However, many important questions regarding snaking are still unresolved: for instance, except for a few numerical studies, not much is known about the multi-dimensional case, about the properties of bound states or indeed about time-dependent structures such as oscillons.

Much recent effort has focused on reaction-diffusion systems, leading to considerable advances in the theoretical understanding of the dynamics and stability of localized pulses for two- and multi-component reaction-diffusion systems in one spatial dimension. Equations such as the Gray-Scott model are of interest in theoretical chemistry but related equations arise in nonlinear optics, and electrical gas-discharge systems. Theoretical tools to characterize the collision properties of pulses and spots, and their interaction with spatial heterogeneities, have been developed using computational global bifurcation approaches combined with dynamical systems theory. Among the major challenges for the future are the characterization of the stability and dynamics of localized structures in reaction-diffusion systems on multi-dimensional domains. Computational approaches such as numerical bifurcation and continuation studies have played a significant role in discovering and illuminating many of the phenomena mentioned above. Numerical computations have also helped to understand experiments by facilitating comparisons with models and by making predictions from models in cases where experiments are difficult to carry out (examples include fluid flows and buckling).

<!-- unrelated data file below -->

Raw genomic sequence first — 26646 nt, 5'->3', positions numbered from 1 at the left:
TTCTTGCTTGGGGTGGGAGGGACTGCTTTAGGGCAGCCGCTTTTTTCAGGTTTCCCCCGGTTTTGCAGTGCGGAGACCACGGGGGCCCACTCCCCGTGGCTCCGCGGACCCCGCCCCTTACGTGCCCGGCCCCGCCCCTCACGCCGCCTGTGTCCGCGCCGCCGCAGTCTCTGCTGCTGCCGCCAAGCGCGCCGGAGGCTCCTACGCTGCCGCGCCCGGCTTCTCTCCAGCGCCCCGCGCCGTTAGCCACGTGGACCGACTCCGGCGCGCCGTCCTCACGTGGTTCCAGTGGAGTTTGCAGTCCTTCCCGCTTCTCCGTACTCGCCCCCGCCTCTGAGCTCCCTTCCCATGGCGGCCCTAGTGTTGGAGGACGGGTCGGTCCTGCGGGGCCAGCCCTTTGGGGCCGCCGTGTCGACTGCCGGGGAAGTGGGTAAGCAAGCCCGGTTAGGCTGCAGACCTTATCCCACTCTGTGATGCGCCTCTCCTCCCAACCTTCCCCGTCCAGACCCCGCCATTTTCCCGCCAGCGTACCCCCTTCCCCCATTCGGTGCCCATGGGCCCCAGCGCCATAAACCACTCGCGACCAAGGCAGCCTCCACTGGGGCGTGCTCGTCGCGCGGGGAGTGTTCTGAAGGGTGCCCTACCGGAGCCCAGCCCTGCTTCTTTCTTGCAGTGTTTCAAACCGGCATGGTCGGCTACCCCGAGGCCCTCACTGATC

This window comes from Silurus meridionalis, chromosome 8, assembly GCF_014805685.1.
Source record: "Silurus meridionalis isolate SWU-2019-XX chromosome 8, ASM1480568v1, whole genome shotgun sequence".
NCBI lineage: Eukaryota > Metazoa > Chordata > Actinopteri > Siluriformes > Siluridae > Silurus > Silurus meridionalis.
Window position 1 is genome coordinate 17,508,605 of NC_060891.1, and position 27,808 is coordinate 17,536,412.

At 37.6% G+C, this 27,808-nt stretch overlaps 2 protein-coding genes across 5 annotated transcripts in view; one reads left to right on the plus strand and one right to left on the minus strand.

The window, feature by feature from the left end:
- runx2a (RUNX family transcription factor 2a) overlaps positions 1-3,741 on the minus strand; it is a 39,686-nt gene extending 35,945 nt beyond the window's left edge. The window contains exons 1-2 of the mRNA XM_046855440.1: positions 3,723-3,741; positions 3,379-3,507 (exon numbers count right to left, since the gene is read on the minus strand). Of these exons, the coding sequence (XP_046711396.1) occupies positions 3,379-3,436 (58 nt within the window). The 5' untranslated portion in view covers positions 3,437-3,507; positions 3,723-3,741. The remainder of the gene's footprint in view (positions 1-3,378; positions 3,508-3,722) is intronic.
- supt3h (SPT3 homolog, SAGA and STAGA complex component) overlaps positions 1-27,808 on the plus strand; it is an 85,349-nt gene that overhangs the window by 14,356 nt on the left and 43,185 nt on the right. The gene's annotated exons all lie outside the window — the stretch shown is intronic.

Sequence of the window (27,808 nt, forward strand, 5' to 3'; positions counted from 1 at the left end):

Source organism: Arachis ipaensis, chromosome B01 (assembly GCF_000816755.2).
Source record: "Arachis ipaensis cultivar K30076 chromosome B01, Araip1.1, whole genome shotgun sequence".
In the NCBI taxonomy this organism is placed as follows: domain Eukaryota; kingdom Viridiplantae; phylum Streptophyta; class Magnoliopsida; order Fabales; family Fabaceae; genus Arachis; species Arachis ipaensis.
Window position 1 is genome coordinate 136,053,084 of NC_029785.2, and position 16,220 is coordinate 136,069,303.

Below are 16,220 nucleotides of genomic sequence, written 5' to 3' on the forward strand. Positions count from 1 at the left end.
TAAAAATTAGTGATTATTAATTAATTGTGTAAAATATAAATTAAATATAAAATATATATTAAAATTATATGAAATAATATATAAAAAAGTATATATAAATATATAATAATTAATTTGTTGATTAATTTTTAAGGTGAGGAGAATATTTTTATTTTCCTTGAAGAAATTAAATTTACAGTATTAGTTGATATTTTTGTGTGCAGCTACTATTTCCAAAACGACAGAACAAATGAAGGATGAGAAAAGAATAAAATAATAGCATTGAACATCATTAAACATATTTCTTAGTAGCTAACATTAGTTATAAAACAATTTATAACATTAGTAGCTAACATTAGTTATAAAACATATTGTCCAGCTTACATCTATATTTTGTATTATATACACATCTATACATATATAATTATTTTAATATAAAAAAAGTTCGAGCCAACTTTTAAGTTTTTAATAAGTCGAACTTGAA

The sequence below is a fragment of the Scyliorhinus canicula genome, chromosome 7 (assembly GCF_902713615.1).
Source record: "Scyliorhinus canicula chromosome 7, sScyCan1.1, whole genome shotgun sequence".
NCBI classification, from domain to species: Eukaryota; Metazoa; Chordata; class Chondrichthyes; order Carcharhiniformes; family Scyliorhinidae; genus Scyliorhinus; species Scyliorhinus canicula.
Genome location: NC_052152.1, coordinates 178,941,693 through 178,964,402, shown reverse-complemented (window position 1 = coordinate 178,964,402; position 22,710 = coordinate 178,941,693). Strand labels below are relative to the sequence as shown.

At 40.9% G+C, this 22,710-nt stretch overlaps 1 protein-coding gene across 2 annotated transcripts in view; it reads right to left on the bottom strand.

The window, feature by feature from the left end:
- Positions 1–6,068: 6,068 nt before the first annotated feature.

There will be three main areas of focus during the workshop:
  1. The mathematical theory for the stability, dynamics, and bifurcation properties of localized states in various PDE models, including normal form systems such as the Swift-Hohenberg model.
  2. Numerical simulations, asymptotic theory, and mathematical models characterizing localized patterns in various specific PDE systems arising in applications.
  3. Real-world physical experiments and realizations of localized states in fluid convection, optics, gas-discharge systems, and chemical systems. The examination of such experimental phenomena by theoretical models. Over the past 10 years there has been a growing interest in developing new theoretical tools to analytically characterize the stability, dynamics, and bifurcation properties of different types of localized patterns in various PDE models, motivated by both numerical simulations and physical experiments. To date there has not been a large-scale international meeting for a broad-based examination and critical overview of the recent advances made in both the theoretical understanding and experimental realizations of localized patterns in in a wide variety of contexts, such as nonlinear optics, fluid dynamics, reactiondiffusion systems, normal form PDE models, granular media, thin liquid film models of dewetting surfaces, etc... Our proposed workshop will bring together leading international researchers in various aspects of localized pattern formation, with a goal of uncovering common theoretical approaches that can be used to characterize localized states across a range of diverse applications.